Studied by Rembert Dodoens in 1581
I stumbled across the works of this 16th century Flemish physician, because he shares his first name with that of my first son’s and because I myself looked at “vermis in vesica” (worms in bladders). However, there were three big differences between Dr Dodoens (who published his observations in Latin under the name Rembertus Dodonaeus) and myself: I publish in English and not in Latin and my observations on worms dealt mostly with the urinary bladders of frogs and were carried out with the aid of a microscope, while Dr Dodaens had worked on human corpses and had no microscope for his studies (the microscope was invented years later by Antoni Van Leeuwenhoek in 1674).
I concentrated on frog urinary bladders and frog intestine, because these tissues are ideal structures for the students of the parasitology course I had to teach at Waikato University. Very frequently one can locate some flatworms, known as Digenea trematodes or flukes, in the urinary bladder. Some of these worms are so closely linked to their frog host species that the name Batrachotrematidae of the worm’s family already indicates the close relationship between host and parasite. Other types of flatworms, also present and visible without the help of a microscope because of their large size, are so-called polystomatid Monogenea. Adult tapeworms never reside in the bladder, but their larvae known as plerocercoids can occur in some muscle tissue outside the bladder. Specimens of the ubiquitous nematodes, simply called roundworms, are almost always noticeable in the gut but not the bladder. Because of their whitish coloration and small size it is best to use a microscope to identify them.
When it comes to a microscopic examination of the liquid bladder content the students are usually in for a surprise. If they happen to have a nice frog specimen, then its bladder could be like an “aquarium” for protozoans like flagellates with their undulating membrane or whip-like flagella. Ciliates and amoeba are larger, but the former are fast and the latter are slow. The urinary habitat is not an easy one to survive in. Nitrogenous wastes like urea have to be tolerated and frequent emptying represents a danger of being flushed out. Residing in blood or lymph vessels avoids that, but of course it poses other problems.
Rejection and attacks of the pathogen by antibodies is one problem, the flow of the blood is another, but it is also a boon for the parasite as it supplies nutrients and facilitates transport. The blood flukes Schistosoma mansoni, S. japonicum and 4 others reside in veins and produce eggs that pass out with the faeces, hatch into larvae that mature in a freshwater snail from which the infectious stage is released into the water to find a human host’s skin. Once in the human host, the larvae enter the blood system, mature in the liver and as adults lodge themselves in the blood vessels of the intestines. If that is not worse enough, another parasite, the nematode Wucheria bankcrofti seeks out lymph vessels to live in and then blocks the lymphatic system, causing ‘elephantiasis’. This can lead to grotesque deformations of limbs and other body parts. Varicose veins, so common in the legs of elderly people, however, have nothing to do with parasites in the blood or lymphatic system (although Dr Dodoens had different ideas), but are thought to be the result of a life on two legs. Incidentally, mammals using all four legs to support their bodies throughout their lives fail to develop varicose veins (not even the legs of an elephant have them).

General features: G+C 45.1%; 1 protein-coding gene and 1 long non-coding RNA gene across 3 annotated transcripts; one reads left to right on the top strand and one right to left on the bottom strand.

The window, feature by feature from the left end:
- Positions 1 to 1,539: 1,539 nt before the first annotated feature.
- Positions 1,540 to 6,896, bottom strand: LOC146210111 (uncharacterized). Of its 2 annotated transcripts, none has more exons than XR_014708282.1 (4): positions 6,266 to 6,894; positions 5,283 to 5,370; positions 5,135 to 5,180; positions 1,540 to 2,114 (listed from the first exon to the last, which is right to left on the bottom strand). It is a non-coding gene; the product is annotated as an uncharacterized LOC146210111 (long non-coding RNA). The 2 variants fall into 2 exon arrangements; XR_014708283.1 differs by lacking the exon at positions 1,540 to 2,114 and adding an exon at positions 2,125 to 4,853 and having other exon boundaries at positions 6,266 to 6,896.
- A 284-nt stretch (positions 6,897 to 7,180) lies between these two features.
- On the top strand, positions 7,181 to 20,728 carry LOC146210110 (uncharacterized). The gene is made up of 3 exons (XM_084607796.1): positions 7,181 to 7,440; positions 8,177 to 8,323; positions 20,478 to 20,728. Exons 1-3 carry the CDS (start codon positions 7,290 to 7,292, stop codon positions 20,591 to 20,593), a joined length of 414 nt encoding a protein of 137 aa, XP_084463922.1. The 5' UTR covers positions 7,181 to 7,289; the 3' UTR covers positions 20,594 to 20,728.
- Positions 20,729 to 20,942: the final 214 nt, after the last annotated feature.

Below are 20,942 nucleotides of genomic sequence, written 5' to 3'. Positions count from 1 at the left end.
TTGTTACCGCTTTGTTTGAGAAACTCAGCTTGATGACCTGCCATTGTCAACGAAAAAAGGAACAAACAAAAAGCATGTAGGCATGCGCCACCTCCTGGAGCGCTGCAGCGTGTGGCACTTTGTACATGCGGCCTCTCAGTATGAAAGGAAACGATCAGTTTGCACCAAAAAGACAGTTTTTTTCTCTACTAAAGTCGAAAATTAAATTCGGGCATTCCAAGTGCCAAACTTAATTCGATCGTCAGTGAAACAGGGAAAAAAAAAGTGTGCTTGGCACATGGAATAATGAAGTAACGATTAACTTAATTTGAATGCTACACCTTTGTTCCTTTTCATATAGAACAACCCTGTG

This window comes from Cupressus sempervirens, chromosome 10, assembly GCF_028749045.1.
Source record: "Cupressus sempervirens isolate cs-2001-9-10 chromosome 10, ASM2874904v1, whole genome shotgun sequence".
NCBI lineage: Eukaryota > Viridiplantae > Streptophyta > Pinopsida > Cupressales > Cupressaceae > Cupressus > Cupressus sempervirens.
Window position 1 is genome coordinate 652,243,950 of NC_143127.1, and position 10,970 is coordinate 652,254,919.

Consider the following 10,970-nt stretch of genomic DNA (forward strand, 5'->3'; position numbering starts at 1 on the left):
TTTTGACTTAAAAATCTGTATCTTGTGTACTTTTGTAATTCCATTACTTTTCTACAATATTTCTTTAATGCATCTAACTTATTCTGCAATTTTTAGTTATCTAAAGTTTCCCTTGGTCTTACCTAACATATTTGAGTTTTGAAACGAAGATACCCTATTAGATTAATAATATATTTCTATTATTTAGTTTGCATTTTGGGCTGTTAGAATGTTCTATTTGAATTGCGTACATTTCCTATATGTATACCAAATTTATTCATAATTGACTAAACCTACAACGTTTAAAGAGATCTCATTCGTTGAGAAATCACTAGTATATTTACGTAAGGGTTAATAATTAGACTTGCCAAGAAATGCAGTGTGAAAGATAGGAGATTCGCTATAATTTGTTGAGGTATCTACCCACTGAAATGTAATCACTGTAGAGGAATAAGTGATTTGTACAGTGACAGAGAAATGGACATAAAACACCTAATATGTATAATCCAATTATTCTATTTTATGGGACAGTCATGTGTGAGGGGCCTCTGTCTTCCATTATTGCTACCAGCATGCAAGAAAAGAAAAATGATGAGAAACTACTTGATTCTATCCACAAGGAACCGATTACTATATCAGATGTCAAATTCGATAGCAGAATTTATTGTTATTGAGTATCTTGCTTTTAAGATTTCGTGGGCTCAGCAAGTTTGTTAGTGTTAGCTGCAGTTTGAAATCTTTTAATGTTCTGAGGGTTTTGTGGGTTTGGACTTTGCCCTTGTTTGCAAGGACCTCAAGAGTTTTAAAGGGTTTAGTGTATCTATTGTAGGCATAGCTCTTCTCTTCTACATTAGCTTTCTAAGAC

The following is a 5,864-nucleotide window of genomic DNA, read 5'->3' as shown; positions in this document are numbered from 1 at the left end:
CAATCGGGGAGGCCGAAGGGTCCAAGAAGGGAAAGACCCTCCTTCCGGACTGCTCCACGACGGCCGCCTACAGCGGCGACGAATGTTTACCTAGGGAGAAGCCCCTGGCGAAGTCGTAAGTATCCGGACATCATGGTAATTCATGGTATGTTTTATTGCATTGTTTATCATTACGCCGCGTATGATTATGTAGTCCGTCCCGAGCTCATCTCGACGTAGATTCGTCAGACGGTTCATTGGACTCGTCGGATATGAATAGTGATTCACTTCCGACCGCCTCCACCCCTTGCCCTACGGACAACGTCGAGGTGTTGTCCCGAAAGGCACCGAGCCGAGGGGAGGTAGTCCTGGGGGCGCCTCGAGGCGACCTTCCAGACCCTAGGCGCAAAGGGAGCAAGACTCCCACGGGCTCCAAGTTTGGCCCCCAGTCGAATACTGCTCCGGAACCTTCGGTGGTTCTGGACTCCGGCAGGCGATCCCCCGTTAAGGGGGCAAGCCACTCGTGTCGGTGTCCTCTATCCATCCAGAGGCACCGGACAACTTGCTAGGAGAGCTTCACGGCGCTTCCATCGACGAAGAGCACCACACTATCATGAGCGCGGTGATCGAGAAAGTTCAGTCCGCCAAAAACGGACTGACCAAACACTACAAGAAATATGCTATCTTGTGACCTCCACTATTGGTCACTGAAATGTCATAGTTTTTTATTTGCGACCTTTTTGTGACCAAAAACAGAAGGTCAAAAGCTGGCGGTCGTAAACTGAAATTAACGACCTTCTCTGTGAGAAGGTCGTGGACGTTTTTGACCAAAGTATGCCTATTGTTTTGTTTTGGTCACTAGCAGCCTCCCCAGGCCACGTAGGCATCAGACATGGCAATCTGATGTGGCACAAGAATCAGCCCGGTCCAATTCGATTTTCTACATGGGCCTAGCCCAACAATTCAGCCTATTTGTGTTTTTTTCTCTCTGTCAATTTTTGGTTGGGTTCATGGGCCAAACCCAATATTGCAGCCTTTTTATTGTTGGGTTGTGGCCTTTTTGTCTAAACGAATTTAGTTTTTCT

However, animals do suffer from blood parasites (and in the case of seal pups there can even be larval Uncinaria lucasi hookworms in the seal mother’s milk), which takes us back to Dr Rembert Dodoens “Vermis in Vesica”: worms in humans, yes; but worms in human breast milk, no!
© Dr V.B. Meyer-Rochow and http://www.bioforthebiobuff.wordpress.com, 2020.
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